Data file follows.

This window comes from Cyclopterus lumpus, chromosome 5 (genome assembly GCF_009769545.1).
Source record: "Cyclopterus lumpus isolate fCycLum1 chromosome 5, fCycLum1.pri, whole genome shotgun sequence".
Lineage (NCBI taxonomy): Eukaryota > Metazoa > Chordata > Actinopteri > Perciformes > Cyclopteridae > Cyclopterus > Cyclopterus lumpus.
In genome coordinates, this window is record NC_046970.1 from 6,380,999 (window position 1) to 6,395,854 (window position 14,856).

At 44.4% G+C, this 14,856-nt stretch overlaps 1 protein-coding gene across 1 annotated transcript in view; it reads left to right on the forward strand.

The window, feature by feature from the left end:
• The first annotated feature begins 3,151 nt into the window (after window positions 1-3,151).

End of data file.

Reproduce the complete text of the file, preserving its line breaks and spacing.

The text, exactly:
This window comes from Cyclopterus lumpus, chromosome 5 (genome assembly GCF_009769545.1).
Source record: "Cyclopterus lumpus isolate fCycLum1 chromosome 5, fCycLum1.pri, whole genome shotgun sequence".
Lineage (NCBI taxonomy): Eukaryota > Metazoa > Chordata > Actinopteri > Perciformes > Cyclopteridae > Cyclopterus > Cyclopterus lumpus.
In genome coordinates, this window is record NC_046970.1 from 6,380,999 (window position 1) to 6,395,854 (window position 14,856).

At 44.4% G+C, this 14,856-nt stretch overlaps 1 protein-coding gene across 1 annotated transcript in view; it reads left to right on the forward strand.

The window, feature by feature from the left end:
• The first annotated feature begins 3,151 nt into the window (after window positions 1-3,151).